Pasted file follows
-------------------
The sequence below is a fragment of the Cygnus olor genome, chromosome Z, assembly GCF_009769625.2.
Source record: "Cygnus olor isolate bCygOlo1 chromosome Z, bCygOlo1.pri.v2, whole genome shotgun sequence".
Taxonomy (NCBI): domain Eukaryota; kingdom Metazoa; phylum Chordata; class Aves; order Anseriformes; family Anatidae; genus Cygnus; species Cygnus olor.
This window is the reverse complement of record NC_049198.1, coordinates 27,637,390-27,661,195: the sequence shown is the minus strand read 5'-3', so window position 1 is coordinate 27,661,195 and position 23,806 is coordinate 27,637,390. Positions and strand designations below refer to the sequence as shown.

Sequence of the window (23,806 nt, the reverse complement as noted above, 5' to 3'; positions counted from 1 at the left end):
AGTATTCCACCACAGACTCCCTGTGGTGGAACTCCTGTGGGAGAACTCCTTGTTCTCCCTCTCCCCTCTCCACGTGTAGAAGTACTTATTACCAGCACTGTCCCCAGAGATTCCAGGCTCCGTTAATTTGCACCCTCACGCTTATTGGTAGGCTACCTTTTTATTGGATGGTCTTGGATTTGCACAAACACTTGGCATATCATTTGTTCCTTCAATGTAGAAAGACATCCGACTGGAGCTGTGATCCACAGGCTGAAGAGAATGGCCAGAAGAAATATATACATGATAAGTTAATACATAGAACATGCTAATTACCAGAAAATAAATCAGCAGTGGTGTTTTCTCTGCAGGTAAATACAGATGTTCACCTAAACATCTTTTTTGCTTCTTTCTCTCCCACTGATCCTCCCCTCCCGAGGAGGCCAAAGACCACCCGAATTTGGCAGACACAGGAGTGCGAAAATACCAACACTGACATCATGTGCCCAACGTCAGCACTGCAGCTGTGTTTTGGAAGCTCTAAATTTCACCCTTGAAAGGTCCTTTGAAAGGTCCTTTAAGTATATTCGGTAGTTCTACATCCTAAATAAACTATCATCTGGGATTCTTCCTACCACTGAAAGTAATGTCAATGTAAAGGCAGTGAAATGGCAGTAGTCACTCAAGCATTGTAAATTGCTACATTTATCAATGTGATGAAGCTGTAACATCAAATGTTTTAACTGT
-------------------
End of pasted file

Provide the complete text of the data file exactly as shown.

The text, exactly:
The sequence below is a fragment of the Cygnus olor genome, chromosome Z, assembly GCF_009769625.2.
Source record: "Cygnus olor isolate bCygOlo1 chromosome Z, bCygOlo1.pri.v2, whole genome shotgun sequence".
Taxonomy (NCBI): domain Eukaryota; kingdom Metazoa; phylum Chordata; class Aves; order Anseriformes; family Anatidae; genus Cygnus; species Cygnus olor.
This window is the reverse complement of record NC_049198.1, coordinates 27,637,390-27,661,195: the sequence shown is the minus strand read 5'-3', so window position 1 is coordinate 27,661,195 and position 23,806 is coordinate 27,637,390. Positions and strand designations below refer to the sequence as shown.

Sequence of the window (23,806 nt, the reverse complement as noted above, 5' to 3'; positions counted from 1 at the left end):
AGTATTCCACCACAGACTCCCTGTGGTGGAACTCCTGTGGGAGAACTCCTTGTTCTCCCTCTCCCCTCTCCACGTGTAGAAGTACTTATTACCAGCACTGTCCCCAGAGATTCCAGGCTCCGTTAATTTGCACCCTCACGCTTATTGGTAGGCTACCTTTTTATTGGATGGTCTTGGATTTGCACAAACACTTGGCATATCATTTGTTCCTTCAATGTAGAAAGACATCCGACTGGAGCTGTGATCCACAGGCTGAAGAGAATGGCCAGAAGAAATATATACATGATAAGTTAATACATAGAACATGCTAATTACCAGAAAATAAATCAGCAGTGGTGTTTTCTCTGCAGGTAAATACAGATGTTCACCTAAACATCTTTTTTGCTTCTTTCTCTCCCACTGATCCTCCCCTCCCGAGGAGGCCAAAGACCACCCGAATTTGGCAGACACAGGAGTGCGAAAATACCAACACTGACATCATGTGCCCAACGTCAGCACTGCAGCTGTGTTTTGGAAGCTCTAAATTTCACCCTTGAAAGGTCCTTTGAAAGGTCCTTTAAGTATATTCGGTAGTTCTACATCCTAAATAAACTATCATCTGGGATTCTTCCTACCACTGAAAGTAATGTCAATGTAAAGGCAGTGAAATGGCAGTAGTCACTCAAGCATTGTAAATTGCTACATTTATCAATGTGATGAAGCTGTAACATCAAATGTTTTAACTGT